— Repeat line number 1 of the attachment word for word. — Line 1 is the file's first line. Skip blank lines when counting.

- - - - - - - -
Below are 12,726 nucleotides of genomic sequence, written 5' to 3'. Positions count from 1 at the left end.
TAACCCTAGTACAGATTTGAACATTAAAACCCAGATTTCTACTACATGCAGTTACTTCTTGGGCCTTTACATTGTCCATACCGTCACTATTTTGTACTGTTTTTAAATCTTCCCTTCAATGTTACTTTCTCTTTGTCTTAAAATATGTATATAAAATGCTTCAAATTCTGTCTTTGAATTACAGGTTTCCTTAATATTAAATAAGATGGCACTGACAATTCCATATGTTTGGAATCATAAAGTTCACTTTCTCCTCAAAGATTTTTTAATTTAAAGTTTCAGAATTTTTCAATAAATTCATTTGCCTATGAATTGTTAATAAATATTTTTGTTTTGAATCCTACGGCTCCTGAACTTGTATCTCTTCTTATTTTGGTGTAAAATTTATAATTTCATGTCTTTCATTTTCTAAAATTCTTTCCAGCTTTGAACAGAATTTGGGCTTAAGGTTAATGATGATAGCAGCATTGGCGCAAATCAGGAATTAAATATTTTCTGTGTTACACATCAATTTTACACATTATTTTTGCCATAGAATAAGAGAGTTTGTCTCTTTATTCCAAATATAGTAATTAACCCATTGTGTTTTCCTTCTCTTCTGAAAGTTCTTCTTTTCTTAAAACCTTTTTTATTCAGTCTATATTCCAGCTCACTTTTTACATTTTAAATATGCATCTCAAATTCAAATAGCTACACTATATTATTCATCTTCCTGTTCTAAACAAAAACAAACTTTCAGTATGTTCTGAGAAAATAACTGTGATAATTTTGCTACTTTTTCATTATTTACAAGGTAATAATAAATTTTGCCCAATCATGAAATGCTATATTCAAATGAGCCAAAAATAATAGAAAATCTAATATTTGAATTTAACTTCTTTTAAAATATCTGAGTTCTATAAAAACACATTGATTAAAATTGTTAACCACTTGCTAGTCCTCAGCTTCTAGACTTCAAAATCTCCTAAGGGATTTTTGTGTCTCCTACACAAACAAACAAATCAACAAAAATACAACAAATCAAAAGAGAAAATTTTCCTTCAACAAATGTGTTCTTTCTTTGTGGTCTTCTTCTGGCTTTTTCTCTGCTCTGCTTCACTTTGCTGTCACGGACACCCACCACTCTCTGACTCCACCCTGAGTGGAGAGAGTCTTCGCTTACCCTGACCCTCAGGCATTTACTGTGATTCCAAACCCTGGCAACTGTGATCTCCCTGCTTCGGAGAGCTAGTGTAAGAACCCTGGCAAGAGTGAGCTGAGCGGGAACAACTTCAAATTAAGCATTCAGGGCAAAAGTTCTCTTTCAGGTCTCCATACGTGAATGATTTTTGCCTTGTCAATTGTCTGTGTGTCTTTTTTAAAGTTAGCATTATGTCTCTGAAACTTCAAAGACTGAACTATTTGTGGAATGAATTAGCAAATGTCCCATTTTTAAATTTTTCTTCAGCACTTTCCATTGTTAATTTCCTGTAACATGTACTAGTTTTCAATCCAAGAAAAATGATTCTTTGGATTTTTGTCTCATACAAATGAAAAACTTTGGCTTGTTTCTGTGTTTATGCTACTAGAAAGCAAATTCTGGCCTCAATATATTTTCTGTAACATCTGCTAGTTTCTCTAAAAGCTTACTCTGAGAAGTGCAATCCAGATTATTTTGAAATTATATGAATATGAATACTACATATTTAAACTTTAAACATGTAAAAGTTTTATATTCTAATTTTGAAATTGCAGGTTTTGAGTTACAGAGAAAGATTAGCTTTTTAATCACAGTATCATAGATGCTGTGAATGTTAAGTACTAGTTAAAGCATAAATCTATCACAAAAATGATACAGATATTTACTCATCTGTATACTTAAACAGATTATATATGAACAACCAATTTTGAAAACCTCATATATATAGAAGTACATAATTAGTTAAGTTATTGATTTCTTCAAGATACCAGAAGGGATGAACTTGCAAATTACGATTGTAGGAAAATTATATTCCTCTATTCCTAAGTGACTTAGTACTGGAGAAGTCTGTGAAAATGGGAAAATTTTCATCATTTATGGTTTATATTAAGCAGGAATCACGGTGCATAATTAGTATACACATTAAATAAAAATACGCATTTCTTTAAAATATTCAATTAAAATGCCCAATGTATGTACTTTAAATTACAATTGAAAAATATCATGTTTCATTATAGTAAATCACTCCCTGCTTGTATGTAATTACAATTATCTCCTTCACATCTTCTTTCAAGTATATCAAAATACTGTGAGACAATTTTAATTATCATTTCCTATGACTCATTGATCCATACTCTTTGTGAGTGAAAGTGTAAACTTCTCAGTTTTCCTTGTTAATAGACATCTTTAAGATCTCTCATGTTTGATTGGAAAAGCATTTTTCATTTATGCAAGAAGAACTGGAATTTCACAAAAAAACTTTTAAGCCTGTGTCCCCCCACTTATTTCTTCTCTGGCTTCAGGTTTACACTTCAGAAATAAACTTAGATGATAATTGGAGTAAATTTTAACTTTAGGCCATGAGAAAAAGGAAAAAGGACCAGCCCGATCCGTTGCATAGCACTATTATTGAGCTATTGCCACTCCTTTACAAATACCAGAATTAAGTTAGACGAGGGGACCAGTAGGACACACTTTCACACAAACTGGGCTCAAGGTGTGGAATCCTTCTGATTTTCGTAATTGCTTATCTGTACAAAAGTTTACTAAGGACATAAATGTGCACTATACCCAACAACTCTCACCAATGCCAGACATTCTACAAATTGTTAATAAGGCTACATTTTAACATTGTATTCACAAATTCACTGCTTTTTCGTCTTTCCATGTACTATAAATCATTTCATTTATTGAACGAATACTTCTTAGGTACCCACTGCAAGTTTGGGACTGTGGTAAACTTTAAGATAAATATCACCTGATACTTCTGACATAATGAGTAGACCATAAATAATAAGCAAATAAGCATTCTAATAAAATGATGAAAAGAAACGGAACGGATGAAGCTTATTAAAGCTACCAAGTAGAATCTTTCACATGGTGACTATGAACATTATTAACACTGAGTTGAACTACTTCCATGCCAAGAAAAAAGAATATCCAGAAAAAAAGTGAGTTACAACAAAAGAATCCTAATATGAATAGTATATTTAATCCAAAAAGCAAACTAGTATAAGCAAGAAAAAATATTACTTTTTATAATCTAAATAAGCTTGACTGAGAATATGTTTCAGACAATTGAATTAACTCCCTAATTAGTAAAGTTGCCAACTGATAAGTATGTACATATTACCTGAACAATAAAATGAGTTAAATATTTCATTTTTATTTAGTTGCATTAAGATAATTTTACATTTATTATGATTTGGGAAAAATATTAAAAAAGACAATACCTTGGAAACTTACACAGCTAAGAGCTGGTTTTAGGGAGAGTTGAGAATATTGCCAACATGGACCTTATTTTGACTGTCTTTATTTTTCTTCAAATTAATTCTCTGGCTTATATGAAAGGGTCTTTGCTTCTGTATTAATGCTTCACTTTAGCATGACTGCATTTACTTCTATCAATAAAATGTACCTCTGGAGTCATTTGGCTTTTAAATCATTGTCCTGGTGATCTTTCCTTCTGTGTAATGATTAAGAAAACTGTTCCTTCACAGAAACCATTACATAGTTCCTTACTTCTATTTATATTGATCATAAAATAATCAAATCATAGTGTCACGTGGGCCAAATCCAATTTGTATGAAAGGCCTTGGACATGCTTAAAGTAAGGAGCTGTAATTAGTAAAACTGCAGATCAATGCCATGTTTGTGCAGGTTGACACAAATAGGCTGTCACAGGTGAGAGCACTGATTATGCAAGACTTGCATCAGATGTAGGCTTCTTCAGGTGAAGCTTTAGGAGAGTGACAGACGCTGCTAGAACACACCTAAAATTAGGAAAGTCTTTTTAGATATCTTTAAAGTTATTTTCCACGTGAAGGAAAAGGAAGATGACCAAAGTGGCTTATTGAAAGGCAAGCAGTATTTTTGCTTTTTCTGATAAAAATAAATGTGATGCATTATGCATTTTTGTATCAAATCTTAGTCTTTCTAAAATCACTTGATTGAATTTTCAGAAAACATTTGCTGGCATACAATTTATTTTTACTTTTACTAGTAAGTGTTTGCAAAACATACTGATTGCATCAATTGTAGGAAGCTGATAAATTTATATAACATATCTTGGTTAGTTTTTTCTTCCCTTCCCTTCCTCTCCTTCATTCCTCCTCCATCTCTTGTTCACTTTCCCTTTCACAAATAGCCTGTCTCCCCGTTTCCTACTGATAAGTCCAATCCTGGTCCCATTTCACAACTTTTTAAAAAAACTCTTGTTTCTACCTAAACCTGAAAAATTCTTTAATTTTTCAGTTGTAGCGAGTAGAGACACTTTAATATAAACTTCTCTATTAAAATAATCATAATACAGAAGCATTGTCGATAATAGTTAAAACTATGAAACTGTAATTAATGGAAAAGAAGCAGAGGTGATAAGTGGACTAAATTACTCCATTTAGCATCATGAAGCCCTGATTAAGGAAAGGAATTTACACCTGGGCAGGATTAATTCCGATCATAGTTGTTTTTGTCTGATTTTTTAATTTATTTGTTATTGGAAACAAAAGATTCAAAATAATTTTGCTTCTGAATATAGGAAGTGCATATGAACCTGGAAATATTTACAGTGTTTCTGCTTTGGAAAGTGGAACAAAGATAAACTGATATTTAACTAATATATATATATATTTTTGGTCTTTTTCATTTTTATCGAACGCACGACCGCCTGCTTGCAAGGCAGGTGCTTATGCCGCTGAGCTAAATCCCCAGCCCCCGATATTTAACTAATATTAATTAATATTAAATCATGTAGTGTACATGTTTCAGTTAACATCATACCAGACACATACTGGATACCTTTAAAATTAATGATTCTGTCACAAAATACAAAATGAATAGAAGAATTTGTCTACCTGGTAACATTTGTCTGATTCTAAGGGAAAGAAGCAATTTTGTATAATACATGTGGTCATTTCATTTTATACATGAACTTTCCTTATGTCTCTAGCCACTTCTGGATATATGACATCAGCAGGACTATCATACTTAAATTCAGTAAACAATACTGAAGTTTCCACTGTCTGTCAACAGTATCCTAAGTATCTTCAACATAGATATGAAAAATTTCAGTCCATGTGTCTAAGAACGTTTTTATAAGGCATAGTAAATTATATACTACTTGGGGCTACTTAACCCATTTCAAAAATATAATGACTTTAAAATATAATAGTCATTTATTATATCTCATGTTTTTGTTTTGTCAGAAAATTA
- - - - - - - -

Below are 12,726 nucleotides of genomic sequence, written 5' to 3'. Positions count from 1 at the left end.